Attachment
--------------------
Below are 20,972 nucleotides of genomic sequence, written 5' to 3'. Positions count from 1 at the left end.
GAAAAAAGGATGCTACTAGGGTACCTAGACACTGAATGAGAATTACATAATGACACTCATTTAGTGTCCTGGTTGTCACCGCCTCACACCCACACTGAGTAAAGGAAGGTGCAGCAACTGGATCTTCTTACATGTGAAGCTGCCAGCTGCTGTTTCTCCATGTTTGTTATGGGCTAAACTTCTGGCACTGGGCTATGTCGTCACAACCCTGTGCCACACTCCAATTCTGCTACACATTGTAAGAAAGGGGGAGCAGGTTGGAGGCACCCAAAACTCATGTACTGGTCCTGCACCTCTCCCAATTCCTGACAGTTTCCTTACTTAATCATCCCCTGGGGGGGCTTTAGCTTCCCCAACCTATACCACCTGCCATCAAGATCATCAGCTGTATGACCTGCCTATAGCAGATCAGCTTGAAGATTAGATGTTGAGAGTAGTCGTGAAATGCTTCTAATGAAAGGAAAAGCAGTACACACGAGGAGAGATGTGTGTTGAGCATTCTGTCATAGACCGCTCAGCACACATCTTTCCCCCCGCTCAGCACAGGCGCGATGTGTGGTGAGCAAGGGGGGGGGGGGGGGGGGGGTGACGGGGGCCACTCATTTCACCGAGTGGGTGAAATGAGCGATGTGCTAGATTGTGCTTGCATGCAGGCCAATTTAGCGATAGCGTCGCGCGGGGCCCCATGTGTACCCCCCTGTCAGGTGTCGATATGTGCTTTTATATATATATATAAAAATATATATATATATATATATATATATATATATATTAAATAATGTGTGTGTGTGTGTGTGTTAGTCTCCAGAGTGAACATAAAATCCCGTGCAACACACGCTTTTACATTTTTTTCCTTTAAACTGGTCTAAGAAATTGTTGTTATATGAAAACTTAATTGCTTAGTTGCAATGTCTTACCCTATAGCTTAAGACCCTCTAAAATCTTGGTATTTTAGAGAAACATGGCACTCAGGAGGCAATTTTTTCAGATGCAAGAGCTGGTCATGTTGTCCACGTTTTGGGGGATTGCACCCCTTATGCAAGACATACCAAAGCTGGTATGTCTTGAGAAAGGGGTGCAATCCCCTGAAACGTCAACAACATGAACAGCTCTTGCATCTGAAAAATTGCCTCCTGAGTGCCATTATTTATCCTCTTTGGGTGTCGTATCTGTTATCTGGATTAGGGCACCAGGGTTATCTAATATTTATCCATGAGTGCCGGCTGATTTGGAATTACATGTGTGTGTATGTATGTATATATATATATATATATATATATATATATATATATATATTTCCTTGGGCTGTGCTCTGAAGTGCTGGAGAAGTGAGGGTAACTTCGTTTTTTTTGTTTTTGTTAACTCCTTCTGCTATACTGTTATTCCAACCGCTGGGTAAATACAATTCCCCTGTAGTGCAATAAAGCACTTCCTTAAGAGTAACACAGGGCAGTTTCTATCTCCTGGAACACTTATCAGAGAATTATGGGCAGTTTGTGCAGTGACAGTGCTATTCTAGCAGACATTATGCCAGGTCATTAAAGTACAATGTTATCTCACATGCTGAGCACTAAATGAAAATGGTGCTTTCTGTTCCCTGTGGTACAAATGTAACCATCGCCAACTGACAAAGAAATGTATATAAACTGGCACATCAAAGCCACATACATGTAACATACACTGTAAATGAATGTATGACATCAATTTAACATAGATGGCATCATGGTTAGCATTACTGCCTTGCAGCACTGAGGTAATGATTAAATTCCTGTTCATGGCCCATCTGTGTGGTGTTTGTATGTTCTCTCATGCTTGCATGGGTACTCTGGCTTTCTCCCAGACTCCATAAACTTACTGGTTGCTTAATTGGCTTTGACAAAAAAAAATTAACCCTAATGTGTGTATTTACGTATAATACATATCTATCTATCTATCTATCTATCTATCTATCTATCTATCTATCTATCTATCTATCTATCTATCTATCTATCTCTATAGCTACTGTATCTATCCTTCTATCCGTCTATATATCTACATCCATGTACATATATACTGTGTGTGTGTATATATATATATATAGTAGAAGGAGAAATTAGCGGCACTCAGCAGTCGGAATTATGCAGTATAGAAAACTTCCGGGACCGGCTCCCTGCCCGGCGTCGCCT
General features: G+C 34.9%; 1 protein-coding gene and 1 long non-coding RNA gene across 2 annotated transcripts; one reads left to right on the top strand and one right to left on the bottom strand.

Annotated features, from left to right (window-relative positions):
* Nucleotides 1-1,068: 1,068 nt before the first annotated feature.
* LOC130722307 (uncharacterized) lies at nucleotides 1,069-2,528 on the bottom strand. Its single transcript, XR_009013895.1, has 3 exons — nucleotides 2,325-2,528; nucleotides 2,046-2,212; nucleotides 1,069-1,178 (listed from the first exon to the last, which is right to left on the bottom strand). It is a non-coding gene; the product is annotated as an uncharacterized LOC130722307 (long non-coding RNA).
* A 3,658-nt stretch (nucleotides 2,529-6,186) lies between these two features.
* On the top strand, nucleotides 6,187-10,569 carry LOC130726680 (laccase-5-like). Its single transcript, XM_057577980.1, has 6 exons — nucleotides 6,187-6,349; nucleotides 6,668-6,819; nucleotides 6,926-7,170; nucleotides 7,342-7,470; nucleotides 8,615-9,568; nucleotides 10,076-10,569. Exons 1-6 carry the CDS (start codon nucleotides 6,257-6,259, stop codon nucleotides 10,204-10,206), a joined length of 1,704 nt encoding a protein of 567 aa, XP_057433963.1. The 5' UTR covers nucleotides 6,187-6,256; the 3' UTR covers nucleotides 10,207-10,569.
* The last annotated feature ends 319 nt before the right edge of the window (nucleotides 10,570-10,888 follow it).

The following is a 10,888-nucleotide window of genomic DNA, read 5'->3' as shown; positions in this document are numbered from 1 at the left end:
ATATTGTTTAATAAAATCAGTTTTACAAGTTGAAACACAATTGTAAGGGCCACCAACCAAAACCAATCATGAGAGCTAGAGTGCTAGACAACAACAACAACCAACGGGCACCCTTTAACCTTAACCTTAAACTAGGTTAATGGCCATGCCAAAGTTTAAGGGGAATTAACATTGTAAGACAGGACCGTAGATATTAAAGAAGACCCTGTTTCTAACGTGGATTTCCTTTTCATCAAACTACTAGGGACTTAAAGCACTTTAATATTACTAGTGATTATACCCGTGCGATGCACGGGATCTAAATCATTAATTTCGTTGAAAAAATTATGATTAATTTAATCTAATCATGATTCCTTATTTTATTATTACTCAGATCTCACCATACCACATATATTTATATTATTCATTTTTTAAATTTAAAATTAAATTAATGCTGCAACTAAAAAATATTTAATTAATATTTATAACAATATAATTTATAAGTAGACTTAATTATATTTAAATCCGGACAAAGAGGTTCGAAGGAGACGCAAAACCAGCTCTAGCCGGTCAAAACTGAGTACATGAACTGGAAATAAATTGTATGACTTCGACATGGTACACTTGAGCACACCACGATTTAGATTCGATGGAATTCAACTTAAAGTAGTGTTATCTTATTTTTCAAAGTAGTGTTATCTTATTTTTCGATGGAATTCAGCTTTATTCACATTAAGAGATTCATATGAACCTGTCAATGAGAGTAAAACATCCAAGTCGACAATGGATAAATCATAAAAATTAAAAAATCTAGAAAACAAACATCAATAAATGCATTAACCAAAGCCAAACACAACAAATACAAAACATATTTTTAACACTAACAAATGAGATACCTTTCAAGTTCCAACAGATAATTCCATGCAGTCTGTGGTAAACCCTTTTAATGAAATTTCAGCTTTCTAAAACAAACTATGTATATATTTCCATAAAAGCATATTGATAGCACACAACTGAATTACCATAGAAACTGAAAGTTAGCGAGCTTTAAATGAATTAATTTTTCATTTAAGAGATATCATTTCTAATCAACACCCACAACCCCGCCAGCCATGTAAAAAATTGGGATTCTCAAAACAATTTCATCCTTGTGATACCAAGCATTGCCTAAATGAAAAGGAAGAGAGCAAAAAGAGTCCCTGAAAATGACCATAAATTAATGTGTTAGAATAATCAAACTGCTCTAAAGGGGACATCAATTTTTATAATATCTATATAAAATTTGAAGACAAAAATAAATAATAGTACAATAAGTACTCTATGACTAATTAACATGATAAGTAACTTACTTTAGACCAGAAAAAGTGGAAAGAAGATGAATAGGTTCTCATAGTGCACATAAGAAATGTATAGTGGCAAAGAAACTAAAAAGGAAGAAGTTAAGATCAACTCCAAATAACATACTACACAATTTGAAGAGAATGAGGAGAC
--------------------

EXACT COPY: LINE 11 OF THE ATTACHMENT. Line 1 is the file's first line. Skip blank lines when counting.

ATATTGTTTAATAAAATCAGTTTTACAAGTTGAAACACAATTGTAAGGGCCACCAACCAAAACCAATCATGAGAGCTAGAGTGCTAGACAACAACAACAACCAACGGGCACCCTTTAACCTTAACCTTAAACTAGGTTAATGGCCATGCCAAAGTTTAAGGGGAATTAACATTGTAAGACAGGACCGTAGATATTAAAGAAGACCCTGTTTCTAACGTGGATTTCCTTTTCATCAAACTACTAGGGACTTAAAGCACTTTAATATTACTAGTGATTATACCCGTGCGATGCACGGGATCTAAATCATTAATTTCGTTGAAAAAATTATGATTAATTTAATCTAATCATGATTCCTTATTTTATTATTACTCAGATCTCACCATACCACATATATTTATATTATTCATTTTTTAAATTTAAAATTAAATTAATGCTGCAACTAAAAAATATTTAATTAATATTTATAACAATATAATTTATAAGTAGACTTAATTATATTTAAATCCGGACAAAGAGGTTCGAAGGAGACGCAAAACCAGCTCTAGCCGGTCAAAACTGAGTACATGAACTGGAAATAAATTGTATGACTTCGACATGGTACACTTGAGCACACCACGATTTAGATTCGATGGAATTCAACTTAAAGTAGTGTTATCTTATTTTTCAAAGTAGTGTTATCTTATTTTTCGATGGAATTCAGCTTTATTCACATTAAGAGATTCATATGAACCTGTCAATGAGAGTAAAACATCCAAGTCGACAATGGATAAATCATAAAAATTAAAAAATCTAGAAAACAAACATCAATAAATGCATTAACCAAAGCCAAACACAACAAATACAAAACATATTTTTAACACTAACAAATGAGATACCTTTCAAGTTCCAACAGATAATTCCATGCAGTCTGTGGTAAACCCTTTTAATGAAATTTCAGCTTTCTAAAACAAACTATGTATATATTTCCATAAAAGCATATTGATAGCACACAACTGAATTACCATAGAAACTGAAAGTTAGCGAGCTTTAAATGAATTAATTTTTCATTTAAGAGATATCATTTCTAATCAACACCCACAACCCCGCCAGCCATGTAAAAAATTGGGATTCTCAAAACAATTTCATCCTTGTGATACCAAGCATTGCCTAAATGAAAAGGAAGAGAGCAAAAAGAGTCCCTGAAAATGACCATAAATTAATGTGTTAGAATAATCAAACTGCTCTAAAGGGGACATCAATTTTTATAATATCTATATAAAATTTGAAGACAAAAATAAATAATAGTACAATAAGTACTCTATGACTAATTAACATGATAAGTAACTTACTTTAGACCAGAAAAAGTGGAAAGAAGATGAATAGGTTCTCATAGTGCACATAAGAAATGTATAGTGGCAAAGAAACTAAAAAGGAAGAAGTTAAGATCAACTCCAAATAACATACTACACAATTTGAAGAGAATGAGGAGAC